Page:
“With those conspicuous white earbuds and that gleaming white case, the iPod is etched into our consciousness as an alabaster icon. Over the past year though, there’s been a quiet, seismic shift: Black rules,” Jon Fortt blogs for Business 2.0.
Fortt reports, “According to U.S. retail guru Steve Baker at NPD Group, Apple Computer’s trendsetting music player is seriously into that moody, urban look. Take the slim, flash-based nano, Apple’s most popular model. Last holiday season, when the color choices were white and black, black outsold white 4:3. In the larger, pricier video iPods, which also came in white and black, the two colors were just about even. ‘Black has always been the bestseller,’ Baker said.”
“But could it be that something deeper is afoot here? I couldn’t help noticing that when Apple updated the nano line last month in San Francisco, the cheapest model was silver, the colors were in the mid range, and the priciest model was black,” Fortt reports. “Steve Jobs and the crew at Apple seem to have created a design language where black means premium. Are people buying it?”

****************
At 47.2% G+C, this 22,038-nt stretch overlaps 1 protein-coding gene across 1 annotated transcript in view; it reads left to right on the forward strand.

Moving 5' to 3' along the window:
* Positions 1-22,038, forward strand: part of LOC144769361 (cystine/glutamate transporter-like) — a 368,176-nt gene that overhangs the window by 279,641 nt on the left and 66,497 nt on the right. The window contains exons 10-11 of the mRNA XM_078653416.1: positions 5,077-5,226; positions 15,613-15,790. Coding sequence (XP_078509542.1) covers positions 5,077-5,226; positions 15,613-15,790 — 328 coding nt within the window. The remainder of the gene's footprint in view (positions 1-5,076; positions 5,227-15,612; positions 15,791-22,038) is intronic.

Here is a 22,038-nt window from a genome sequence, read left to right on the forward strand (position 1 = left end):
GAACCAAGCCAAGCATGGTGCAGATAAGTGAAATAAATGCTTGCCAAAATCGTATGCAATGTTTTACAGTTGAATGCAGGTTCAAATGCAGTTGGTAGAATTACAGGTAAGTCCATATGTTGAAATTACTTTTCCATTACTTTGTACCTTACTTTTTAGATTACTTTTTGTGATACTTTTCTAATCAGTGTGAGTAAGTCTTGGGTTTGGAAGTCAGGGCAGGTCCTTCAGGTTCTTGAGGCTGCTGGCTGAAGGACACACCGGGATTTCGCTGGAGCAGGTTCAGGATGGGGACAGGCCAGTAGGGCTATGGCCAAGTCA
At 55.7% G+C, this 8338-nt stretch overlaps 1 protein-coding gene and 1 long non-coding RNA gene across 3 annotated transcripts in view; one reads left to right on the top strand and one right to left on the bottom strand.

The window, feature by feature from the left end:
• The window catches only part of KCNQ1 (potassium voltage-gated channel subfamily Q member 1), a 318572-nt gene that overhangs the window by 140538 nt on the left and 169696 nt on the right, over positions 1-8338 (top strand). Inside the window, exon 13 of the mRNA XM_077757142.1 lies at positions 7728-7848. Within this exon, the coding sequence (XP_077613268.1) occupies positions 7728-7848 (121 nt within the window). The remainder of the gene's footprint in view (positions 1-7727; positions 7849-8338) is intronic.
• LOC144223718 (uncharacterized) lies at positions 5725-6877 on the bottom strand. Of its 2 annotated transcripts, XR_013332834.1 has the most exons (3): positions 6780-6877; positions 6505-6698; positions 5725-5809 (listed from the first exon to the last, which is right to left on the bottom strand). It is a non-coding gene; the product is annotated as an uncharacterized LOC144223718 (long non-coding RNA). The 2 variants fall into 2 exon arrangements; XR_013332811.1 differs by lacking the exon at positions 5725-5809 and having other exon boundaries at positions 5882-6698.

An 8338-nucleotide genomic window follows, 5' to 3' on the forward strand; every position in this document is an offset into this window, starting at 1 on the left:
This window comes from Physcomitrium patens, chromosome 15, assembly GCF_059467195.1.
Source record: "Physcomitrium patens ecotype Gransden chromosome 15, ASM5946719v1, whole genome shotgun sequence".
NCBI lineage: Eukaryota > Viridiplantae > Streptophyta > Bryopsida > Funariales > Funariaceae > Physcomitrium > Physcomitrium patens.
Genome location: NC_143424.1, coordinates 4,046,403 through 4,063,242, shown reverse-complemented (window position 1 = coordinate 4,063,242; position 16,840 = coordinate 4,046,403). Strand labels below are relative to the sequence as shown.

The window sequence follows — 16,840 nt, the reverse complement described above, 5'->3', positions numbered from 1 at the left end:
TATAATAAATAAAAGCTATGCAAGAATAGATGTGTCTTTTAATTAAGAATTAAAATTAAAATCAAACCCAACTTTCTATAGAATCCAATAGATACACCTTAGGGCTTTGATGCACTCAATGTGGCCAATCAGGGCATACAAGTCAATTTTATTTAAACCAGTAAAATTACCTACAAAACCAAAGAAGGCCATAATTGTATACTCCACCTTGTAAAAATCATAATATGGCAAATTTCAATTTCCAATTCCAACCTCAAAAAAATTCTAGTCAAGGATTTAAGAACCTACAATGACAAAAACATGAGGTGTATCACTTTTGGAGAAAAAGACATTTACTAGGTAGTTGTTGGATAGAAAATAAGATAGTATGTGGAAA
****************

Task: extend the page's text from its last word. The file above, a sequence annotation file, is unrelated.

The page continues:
Fortt reports, “To find out, Baker was nice enough to crunch another batch of retail data, this time on the MacBook laptops, which also come in white and black. His finding: In June, July and August, white MacBooks outsold black ones almost 2:1. But wait – the black ones were also more expensive, by about $200.”
“‘Obviously, given their thought process, they believed that black deserved a premium. The surprising thing is that it sells that well, given that it’s $200 more.’ Baker said he would have expected, given the price difference, that white would have outsold black by more like 4:1. ‘It’s a lot to pay in a business where we haven’t paid extra for color before. That says to me it’s really successful,'” Fortt reports.
Fortt reports, “These days, someone who flashes a black iPod isn’t just saying, ‘I got a new iPod’ – they’re saying, ‘I got the best new iPod.’ And yep, people are paying to make that statement.”
Full article here.
Please complete the following sentence: “Someone who flashes a brown Zune isn’t just saying, ‘I got a new MP3 player’ – they’re saying…”